Alaska Gov. Sarah Palin’s attack on President Obama’s climate plan [“The ‘Cap And Tax’ Dead End,” op-ed, July 14] distorted the proposal’s economic impact and ignored the economic and ecological damage associated with global warming.
The United States Climate Action Partnership — a coalition of some of the country’s largest energy companies, manufacturers and environmental groups — supports the pending legislation because the costs of failing to address climate change far outweigh the costs of moving to a clean-energy economy.
Ms. Palin should understand this: Research from the University of Alaska at Anchorage predicts that melting permafrost in Alaska will cost the state more than $3.6 billion in infrastructure damage over the next two decades, while scholars at the University of Alaska at Fairbanks have found that warmer ocean temperatures are increasing disease in the state’s economically important salmon fisheries.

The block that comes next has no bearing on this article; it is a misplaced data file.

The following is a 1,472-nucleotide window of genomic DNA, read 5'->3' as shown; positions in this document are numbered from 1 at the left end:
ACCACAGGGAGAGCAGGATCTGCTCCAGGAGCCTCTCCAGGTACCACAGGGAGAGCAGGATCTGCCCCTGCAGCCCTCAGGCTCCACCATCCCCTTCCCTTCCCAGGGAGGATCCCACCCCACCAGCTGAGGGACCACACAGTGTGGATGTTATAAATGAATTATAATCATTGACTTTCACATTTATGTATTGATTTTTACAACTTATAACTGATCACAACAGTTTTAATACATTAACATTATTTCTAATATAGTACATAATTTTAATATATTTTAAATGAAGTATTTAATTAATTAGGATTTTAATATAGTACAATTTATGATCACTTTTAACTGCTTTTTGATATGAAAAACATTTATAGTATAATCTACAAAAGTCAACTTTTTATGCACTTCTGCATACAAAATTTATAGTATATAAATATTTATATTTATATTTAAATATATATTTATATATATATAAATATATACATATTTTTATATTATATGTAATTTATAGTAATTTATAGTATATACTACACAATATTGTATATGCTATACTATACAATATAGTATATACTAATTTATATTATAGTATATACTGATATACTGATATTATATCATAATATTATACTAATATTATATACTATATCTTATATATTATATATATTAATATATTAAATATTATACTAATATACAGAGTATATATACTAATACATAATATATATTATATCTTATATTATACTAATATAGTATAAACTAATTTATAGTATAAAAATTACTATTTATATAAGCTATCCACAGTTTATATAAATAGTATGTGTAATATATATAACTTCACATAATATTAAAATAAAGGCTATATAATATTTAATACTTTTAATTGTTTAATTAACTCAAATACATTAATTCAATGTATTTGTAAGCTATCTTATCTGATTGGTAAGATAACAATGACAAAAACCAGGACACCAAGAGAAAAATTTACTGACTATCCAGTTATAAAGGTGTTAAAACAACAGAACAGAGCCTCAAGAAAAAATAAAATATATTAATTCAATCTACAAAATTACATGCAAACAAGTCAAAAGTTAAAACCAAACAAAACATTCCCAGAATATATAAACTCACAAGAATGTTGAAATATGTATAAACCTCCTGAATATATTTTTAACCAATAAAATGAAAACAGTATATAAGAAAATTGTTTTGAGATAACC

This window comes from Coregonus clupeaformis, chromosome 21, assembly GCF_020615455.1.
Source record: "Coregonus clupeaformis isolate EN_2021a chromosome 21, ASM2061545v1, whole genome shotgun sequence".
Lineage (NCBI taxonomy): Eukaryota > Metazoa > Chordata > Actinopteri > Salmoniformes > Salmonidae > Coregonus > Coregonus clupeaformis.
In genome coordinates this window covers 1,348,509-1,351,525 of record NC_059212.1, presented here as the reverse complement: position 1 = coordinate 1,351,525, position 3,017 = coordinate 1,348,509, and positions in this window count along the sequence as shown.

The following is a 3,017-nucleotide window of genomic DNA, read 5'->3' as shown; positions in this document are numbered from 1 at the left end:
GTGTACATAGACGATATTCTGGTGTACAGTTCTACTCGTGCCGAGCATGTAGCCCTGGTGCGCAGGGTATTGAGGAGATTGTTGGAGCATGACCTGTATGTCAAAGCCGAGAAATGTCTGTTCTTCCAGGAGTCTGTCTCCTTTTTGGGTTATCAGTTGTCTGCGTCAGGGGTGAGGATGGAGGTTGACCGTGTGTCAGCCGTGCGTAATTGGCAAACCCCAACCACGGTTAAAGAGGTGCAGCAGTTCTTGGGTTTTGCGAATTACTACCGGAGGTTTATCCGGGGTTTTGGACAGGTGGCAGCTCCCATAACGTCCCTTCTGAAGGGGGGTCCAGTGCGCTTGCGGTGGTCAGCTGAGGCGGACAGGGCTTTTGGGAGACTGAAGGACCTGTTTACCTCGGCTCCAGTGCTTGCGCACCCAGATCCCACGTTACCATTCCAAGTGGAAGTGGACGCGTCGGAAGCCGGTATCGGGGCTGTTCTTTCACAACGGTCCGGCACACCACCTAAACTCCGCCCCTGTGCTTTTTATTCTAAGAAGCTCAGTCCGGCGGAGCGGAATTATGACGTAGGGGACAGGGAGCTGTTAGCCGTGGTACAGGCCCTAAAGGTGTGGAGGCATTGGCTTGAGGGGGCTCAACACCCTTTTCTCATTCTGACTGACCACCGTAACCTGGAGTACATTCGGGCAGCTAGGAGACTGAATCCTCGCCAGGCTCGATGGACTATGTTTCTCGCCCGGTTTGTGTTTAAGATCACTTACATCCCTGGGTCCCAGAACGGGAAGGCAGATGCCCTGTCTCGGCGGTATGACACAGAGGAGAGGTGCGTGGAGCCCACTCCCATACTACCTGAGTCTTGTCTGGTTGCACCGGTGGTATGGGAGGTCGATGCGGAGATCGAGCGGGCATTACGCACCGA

The “inherent link between energy and prosperity, energy and opportunity, and energy and security” need not point us toward increased fossil fuel exploration, as Palin said it should.
A recent report by the Center for American Progress and the University of Massachusetts at Amherst projects that Mr. Obama’s stimulus package and the Waxman-Markey energy bill now being considered by the Senate would create 1.7 million green jobs annually, enabling the United States to lead the world in clean-energy development.
Long-term prosperity will come from tackling the threat of climate change, not ignoring it.
Whitney Angell Leonard
The Washington Post